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See You There!

Artvoice's weekly round-up of featured events, including our editor's pick for the week: the Real-Space Electronic Art Show at Soundlab on Wednesday, December 15.

If you haven't already, be sure to check out our new and improved events calendar on-line for complete event listings, a location guide to find your way about the city, restaurant reviews, and more.

Real-Space Electronic Art Show

Wednesday, December 15

Emerging media artist and Associate Professor Paul Vanouse teaches a course called Real-Space Electronic Art in the Visual Studies department at the State University of New York at Buffalo. For about 10 years his classes have been presenting the culmination of this course as an interactive art show. Four of those exhibitions have taken place at Soundlab. This year, the Real-Space Electronic Art show returns to Soundlab on Wednesday (Dec 15). Vanouse’s course includes graduate students, undergrads, art students, media studies students, electrical, and computer engineering students. “The projects shown are all interactive, but we seek alternate interfaces for interaction—such as infra-red and sonar detectors—as well as variations on tactile sensors, thus there is generally no keyboard or mouse involved,” Vanouse explained. For example, one piece of art from 2008’s Real-Space Electronic Art show, Untitled Typewriter by Heamchand Subryan and Chris Caporlingua, was an interactive typewriter that created sound. Each type bar was used as a switch for various sounds. Dan Schlegel, a PhD student of computer science in this year’s exhibition, decided to take the Real-Space Electronic Art course because it seemed interesting to him. “Most students in the class had no electronics experience or experience with programming before this course,” Schlegel said. “People are doing neat things despite a steep learning curve.” The class’ format was mostly group based, Schlegel said. “We started with small in-class lab-type exercises, and then moved to some small electronics projects, and then to this large final project. Everyone has worked really hard and I think each group has come up with something interesting.” This is the kind of sound, performance, and technological postmodern artwork that avant-garde artists like John Cage, Allan Kaprow, and Nam June Paik laid the groundwork for. This is the perfect event for viewers who are compelled to touch artwork. A visit to the Real-Space Electronic Art Show is an unpredictable chance to get interactive. —jill greenberg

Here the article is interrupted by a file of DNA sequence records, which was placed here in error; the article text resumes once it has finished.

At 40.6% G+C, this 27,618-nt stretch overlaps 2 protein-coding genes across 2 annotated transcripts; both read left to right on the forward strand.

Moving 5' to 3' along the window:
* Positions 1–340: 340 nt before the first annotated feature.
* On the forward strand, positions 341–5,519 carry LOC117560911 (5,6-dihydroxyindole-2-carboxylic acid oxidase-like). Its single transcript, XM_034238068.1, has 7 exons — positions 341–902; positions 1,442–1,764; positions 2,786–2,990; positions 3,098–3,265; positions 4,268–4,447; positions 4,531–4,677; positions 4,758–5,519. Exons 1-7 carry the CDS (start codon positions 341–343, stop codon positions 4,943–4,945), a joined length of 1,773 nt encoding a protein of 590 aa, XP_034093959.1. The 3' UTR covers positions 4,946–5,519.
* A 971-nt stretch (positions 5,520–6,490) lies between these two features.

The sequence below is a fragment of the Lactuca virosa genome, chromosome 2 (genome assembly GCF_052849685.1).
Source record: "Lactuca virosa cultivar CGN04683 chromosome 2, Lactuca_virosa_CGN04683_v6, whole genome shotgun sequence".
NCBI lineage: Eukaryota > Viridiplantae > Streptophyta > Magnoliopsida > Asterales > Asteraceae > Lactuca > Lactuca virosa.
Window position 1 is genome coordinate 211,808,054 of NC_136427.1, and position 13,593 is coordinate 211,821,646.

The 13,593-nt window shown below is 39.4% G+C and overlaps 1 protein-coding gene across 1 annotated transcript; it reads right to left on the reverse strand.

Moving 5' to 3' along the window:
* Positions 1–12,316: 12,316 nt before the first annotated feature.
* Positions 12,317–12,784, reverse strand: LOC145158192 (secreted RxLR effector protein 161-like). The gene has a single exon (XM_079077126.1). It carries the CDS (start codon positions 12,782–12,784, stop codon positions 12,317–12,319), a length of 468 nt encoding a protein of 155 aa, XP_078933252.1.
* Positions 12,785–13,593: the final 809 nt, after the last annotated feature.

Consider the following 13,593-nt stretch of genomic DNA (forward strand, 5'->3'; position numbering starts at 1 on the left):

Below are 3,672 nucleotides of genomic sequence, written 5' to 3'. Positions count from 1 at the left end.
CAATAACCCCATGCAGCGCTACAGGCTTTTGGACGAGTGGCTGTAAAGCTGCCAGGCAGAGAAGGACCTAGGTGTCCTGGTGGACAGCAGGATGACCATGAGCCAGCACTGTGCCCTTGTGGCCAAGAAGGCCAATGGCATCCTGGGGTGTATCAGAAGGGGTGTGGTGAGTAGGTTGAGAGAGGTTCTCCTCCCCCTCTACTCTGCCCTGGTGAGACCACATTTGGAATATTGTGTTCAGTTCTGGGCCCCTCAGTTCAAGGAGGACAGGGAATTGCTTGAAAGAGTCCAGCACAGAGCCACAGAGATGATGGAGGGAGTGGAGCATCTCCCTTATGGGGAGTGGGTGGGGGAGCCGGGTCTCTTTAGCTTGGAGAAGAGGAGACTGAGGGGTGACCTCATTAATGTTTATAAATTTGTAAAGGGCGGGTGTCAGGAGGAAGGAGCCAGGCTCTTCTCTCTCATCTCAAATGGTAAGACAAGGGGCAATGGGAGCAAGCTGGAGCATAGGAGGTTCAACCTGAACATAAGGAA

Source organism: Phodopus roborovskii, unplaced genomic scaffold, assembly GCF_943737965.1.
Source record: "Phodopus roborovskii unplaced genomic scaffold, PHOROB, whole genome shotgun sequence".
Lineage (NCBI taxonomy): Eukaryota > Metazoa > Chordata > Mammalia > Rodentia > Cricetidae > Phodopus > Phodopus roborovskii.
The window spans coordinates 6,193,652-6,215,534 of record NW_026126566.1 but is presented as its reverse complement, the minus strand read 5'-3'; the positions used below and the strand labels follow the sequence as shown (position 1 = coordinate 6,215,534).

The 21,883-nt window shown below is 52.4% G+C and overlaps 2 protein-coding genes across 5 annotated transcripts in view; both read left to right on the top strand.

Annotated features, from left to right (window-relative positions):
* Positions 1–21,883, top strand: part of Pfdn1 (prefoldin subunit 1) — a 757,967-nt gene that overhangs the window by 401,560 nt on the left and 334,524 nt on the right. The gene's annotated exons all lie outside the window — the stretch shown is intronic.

8pm. Soundlab, 110 Pearl St. (440-5907 / Free.

Friday, December 10

Exploding Lies with Patrons of Sweet & London vs. New York

Yes, Cleveland does indeed “rock.” If there is one thing our rusty neighbors to the west do well, it’s export some of the finest and dirtiest garage rock around. Exploding Lies are no exception. Rip-roaring in every way, their songs burn slow with organ heavy, deep swamp-laden blues and explode into furious psych-garage barroom freakouts. Fans of Deep Purple, Junior Kimbrough, and The Black Keys take note…this is your show. Joining them will be the always grungy indie rockers, Patrons of Sweet. Heavy, angular and intense are all accurate terms in describing what they do. Think Jawbox on speed. In a time of year when everyone seems to be hibernating, local post-punk favorites, London Vs New York have actually come out of hiding to open the show and apologize for being gone for so long. Friday (Dec 10) is the day and Mohawk Place is the venue for this night of distorted debauchery. Doors are at 9pm and $5 gets you in. Don’t miss out, Buffalo will undoubtedly be feeling aftershocks from this rock-quake for weeks to come. —eric kendall

9pm. Mohawk Place, 47 E. Mohawk St. (465-2368 / $5.

Saturday, December 11

Esperanza Spalding